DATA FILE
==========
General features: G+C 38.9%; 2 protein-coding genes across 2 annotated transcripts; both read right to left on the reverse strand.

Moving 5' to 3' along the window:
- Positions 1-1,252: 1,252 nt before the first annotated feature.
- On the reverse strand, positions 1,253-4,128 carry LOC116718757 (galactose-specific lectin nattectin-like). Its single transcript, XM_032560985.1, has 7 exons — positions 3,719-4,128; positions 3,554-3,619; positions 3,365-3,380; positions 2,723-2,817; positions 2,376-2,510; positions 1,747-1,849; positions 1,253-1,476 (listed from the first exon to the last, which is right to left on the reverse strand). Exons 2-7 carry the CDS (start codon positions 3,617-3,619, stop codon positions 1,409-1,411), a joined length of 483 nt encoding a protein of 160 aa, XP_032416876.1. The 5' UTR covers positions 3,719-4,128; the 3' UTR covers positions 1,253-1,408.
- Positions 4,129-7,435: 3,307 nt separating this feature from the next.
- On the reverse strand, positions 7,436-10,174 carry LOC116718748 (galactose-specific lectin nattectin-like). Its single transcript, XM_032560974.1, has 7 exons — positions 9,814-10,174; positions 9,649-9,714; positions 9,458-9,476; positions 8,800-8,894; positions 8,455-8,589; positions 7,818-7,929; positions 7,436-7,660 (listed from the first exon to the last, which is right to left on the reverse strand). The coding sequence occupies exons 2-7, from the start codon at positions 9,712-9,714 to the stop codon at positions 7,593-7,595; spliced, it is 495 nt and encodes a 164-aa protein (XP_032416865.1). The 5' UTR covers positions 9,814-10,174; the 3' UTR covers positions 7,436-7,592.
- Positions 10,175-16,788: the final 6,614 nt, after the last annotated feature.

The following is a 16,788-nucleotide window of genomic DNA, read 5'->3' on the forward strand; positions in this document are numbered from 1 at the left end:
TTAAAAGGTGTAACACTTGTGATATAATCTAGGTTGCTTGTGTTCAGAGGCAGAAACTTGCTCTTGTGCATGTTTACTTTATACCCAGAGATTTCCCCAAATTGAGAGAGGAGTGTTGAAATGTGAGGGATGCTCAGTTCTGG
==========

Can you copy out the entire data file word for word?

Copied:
General features: G+C 38.9%; 2 protein-coding genes across 2 annotated transcripts; both read right to left on the reverse strand.

Moving 5' to 3' along the window:
- Positions 1-1,252: 1,252 nt before the first annotated feature.
- On the reverse strand, positions 1,253-4,128 carry LOC116718757 (galactose-specific lectin nattectin-like). Its single transcript, XM_032560985.1, has 7 exons — positions 3,719-4,128; positions 3,554-3,619; positions 3,365-3,380; positions 2,723-2,817; positions 2,376-2,510; positions 1,747-1,849; positions 1,253-1,476 (listed from the first exon to the last, which is right to left on the reverse strand). Exons 2-7 carry the CDS (start codon positions 3,617-3,619, stop codon positions 1,409-1,411), a joined length of 483 nt encoding a protein of 160 aa, XP_032416876.1. The 5' UTR covers positions 3,719-4,128; the 3' UTR covers positions 1,253-1,408.
- Positions 4,129-7,435: 3,307 nt separating this feature from the next.
- On the reverse strand, positions 7,436-10,174 carry LOC116718748 (galactose-specific lectin nattectin-like). Its single transcript, XM_032560974.1, has 7 exons — positions 9,814-10,174; positions 9,649-9,714; positions 9,458-9,476; positions 8,800-8,894; positions 8,455-8,589; positions 7,818-7,929; positions 7,436-7,660 (listed from the first exon to the last, which is right to left on the reverse strand). The coding sequence occupies exons 2-7, from the start codon at positions 9,712-9,714 to the stop codon at positions 7,593-7,595; spliced, it is 495 nt and encodes a 164-aa protein (XP_032416865.1). The 5' UTR covers positions 9,814-10,174; the 3' UTR covers positions 7,436-7,592.
- Positions 10,175-16,788: the final 6,614 nt, after the last annotated feature.

The following is a 16,788-nucleotide window of genomic DNA, read 5'->3' on the forward strand; positions in this document are numbered from 1 at the left end:
TTAAAAGGTGTAACACTTGTGATATAATCTAGGTTGCTTGTGTTCAGAGGCAGAAACTTGCTCTTGTGCATGTTTACTTTATACCCAGAGATTTCCCCAAATTGAGAGAGGAGTGTTGAAATGTGAGGGATGCTCAGTTCTGG